- Heavy wear on all hinges and on the opening button: the gun almost shatters apart

- Trigger return spring missing

- The hammer does not rebound anymore

- The extractor doesn't work properly

- The swivel ring has been lost and replaced by a crudely made copper pin

- The original screw to the main spring has been replaced by another one, that doesn't fit

- Grip plates worn, damaged and naively decorated with copper nails. The screw is worn beyond any hope

- Thick layer of dirt all over.


The job is to give the gun a better look and to make it work normally. However, a complete restoration is out of the question; so I will make a new return spring to the trigger, make the lock mechanism work again, and clean the gun, and that's all.

Regarding the grips, I intend to repair the damaged screw hole, file the copper nails to the wood level and polish again. As they are original, I think it is better to keep them instead of replacing them by copies. The only part that needs to be replaced is the screw, for it is completely worn.


Right from the beginning, I can see that the main spring will be a source of problems. It is a flat spring with a fork at its upper part, hold to the forepart of the grip frame

by a screw. On this revolver, the original screw has been replaced by a modern one that has been flattened on both sides of the frame, so that it is like a rivet and is absolutely impossible to unscrew.

However, I need to remove the spring if I want to disassemble the rest of the gun and assemble it again afterwards.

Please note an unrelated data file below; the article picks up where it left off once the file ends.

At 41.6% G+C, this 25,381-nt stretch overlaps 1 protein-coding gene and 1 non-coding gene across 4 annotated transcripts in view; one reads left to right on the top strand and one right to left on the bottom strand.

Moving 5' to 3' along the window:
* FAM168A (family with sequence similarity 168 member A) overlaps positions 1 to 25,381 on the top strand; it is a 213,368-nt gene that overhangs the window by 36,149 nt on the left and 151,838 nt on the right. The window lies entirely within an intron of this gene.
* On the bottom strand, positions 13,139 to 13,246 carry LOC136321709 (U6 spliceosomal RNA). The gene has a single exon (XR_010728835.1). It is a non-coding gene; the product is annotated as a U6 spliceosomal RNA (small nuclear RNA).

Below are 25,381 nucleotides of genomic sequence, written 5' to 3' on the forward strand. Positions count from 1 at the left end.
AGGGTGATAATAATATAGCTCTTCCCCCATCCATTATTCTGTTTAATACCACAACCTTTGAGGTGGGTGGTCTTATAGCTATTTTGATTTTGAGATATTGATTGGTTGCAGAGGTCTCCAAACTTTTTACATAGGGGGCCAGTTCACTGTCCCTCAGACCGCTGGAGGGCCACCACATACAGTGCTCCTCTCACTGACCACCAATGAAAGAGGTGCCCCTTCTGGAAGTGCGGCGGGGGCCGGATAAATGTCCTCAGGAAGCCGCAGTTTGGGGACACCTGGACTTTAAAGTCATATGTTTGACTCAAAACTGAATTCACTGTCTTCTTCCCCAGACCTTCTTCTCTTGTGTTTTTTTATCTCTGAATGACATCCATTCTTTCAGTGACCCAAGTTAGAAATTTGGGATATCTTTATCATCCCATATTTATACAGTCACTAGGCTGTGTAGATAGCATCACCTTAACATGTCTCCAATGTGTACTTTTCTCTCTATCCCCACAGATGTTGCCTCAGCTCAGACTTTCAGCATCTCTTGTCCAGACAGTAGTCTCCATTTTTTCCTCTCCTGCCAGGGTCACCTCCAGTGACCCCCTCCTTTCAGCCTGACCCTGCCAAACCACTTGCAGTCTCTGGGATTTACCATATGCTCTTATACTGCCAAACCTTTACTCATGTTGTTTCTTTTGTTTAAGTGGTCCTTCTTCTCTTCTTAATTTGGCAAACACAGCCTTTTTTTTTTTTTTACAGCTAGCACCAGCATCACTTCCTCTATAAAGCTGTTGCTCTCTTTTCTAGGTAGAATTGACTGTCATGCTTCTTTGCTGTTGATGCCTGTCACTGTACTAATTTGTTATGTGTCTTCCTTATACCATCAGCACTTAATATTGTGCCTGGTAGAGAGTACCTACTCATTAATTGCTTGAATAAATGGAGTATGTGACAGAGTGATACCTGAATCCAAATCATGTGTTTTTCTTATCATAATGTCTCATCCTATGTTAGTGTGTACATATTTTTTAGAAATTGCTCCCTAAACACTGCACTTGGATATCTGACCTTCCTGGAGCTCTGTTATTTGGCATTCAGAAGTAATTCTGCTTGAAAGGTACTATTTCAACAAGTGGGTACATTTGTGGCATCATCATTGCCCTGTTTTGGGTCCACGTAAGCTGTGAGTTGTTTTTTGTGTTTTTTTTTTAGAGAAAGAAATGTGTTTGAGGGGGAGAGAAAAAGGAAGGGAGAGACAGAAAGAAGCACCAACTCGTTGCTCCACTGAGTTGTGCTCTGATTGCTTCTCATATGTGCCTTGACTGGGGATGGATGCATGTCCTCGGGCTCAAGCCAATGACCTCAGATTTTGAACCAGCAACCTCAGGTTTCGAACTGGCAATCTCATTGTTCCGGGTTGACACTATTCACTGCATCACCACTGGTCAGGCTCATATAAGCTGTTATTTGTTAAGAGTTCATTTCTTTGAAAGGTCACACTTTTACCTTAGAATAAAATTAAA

I can't cut the screw with a torch, for the heat would distemper the spring; and I can't use a chisel either, for I could break the spring or damage the grip frame.

So I've got but one possibility: holding the frame in my vice, I introduce my metal saw in the middle of it and I make a new cut into what is left of the screw head.

Then on the outside I file the end of the screw flush with the grip frame; then I give the whole thing a drip of penetrating oil, which I allow to work for a while.

Using a large screwdriver, I make a first attempt to unscrew the screw. It moves slightly, but finally I need to use a small punch to drive that bloody screw out.

Finally I can extract it, and I am glad to see that both the spring and the original threads in the hole are intact.

Once the spring removed, I can disassemble the rest of the gun very easily (picture 10).


Pictures 8 and 9 show the rear face of the barrel lug, with the enveloping claw that is meant to keep the cylinder in place when the extractor is pushed out. The cylinder has a thick edge on its front face, around its axis hole, that engages the claw.

Because of heavy wear, the claw fails to retain the cylinder.

The only thing I can do is trying to reduce the effects of wear, which I do by heating the barrel lug and make the claw fit tighter by tapping it with a hammer. I can't heat too hot, otherwise I would soften the metal; I just need to make it soft enough to be bent without breaking.

The treatment proves to be working, as I can state by reassembling the cylinder on the barrel lug and activating the mechanism by hand.

Meanwhile I have cleaned the Jules Kaufmann logo on the left side of the frame


As it often happens, the trigger return spring has been lost, and has been replaced by another one, that is not only incorrectly bent, but also bad tempered. It is totally useless.